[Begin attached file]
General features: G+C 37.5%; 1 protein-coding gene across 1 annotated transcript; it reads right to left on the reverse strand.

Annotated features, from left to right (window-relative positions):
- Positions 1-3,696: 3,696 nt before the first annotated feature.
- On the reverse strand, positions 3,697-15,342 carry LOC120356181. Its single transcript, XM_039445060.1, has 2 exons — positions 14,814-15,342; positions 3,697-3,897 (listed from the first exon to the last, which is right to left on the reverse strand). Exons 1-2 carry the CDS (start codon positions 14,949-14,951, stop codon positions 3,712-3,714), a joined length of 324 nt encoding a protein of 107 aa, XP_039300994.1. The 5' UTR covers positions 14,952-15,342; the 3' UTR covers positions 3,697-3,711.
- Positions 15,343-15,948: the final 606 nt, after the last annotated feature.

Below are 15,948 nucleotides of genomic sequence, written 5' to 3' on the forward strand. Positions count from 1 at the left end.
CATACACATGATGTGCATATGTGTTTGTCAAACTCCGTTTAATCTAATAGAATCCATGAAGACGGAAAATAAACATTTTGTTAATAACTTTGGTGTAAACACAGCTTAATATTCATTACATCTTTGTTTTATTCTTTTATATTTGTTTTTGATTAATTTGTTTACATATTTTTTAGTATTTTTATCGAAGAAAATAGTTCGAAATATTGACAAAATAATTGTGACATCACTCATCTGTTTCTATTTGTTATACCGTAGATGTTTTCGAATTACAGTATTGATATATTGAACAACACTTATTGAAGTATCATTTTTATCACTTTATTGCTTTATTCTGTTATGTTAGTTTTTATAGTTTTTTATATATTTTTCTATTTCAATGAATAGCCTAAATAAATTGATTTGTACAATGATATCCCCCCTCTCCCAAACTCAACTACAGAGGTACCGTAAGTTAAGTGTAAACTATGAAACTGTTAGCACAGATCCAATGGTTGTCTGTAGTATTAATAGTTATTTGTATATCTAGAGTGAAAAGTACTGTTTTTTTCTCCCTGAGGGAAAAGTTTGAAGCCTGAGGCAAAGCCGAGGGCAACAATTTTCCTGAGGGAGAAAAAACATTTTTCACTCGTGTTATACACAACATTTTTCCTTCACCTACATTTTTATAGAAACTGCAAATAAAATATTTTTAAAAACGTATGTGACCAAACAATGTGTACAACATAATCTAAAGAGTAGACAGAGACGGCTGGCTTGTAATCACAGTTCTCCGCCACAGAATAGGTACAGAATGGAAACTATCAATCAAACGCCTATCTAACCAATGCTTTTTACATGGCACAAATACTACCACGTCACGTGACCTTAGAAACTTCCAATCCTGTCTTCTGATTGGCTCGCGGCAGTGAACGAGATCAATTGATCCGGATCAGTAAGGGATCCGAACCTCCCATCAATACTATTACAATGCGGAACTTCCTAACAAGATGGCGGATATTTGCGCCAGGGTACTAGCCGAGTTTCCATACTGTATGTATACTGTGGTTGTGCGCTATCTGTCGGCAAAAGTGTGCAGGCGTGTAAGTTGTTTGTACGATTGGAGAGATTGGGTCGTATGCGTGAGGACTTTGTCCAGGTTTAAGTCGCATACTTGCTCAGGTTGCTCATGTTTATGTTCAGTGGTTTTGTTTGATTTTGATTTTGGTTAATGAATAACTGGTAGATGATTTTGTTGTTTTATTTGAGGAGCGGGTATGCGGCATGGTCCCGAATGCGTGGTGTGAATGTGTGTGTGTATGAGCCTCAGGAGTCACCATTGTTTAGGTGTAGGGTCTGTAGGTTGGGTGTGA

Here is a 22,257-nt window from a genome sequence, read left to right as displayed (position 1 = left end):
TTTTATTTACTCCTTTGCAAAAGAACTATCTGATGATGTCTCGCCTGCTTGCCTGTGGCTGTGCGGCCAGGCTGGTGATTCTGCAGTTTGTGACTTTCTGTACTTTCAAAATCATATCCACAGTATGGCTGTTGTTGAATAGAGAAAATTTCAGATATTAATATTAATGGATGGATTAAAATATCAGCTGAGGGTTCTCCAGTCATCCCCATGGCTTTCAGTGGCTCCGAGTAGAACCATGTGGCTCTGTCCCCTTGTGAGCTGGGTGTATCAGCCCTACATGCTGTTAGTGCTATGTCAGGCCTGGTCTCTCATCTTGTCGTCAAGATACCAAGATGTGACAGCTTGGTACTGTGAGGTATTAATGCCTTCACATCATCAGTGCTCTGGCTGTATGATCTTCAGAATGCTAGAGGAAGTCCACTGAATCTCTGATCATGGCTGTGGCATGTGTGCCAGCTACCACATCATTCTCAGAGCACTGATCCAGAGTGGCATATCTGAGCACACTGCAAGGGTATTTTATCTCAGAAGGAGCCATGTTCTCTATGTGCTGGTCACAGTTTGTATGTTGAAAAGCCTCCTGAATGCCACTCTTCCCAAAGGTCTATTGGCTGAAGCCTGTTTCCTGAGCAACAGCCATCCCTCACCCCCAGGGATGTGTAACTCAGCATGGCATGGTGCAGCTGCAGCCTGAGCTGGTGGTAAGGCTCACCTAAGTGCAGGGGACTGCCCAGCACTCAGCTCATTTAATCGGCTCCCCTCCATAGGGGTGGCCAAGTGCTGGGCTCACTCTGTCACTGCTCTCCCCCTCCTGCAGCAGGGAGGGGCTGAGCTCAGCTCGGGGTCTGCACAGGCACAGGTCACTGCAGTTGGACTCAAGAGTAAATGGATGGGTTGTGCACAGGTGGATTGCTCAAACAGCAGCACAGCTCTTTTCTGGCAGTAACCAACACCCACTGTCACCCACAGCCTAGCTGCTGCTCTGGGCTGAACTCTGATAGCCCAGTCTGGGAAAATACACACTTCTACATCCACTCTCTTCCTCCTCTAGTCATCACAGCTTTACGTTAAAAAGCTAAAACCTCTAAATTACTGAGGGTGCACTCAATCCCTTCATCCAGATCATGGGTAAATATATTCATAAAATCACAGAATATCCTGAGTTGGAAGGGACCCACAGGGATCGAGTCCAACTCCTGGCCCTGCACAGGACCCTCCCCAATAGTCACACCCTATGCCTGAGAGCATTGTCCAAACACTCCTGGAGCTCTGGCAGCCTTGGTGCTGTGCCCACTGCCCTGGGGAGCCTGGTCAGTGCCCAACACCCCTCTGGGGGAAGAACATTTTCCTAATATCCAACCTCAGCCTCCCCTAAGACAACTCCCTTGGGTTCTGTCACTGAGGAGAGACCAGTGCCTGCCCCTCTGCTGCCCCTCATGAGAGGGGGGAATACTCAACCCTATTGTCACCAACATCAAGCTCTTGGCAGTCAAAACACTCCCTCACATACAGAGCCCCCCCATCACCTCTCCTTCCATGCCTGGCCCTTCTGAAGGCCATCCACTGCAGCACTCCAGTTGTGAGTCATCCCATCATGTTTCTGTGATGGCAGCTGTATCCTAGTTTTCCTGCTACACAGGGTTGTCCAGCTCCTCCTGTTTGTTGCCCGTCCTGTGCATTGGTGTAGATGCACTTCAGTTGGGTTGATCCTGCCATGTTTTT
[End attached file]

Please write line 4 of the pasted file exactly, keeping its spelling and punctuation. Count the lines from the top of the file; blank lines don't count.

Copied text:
- On the reverse strand, positions 3,697-15,342 carry LOC120356181. Its single transcript, XM_039445060.1, has 2 exons — positions 14,814-15,342; positions 3,697-3,897 (listed from the first exon to the last, which is right to left on the reverse strand). Exons 1-2 carry the CDS (start codon positions 14,949-14,951, stop codon positions 3,712-3,714), a joined length of 324 nt encoding a protein of 107 aa, XP_039300994.1. The 5' UTR covers positions 14,952-15,342; the 3' UTR covers positions 3,697-3,711.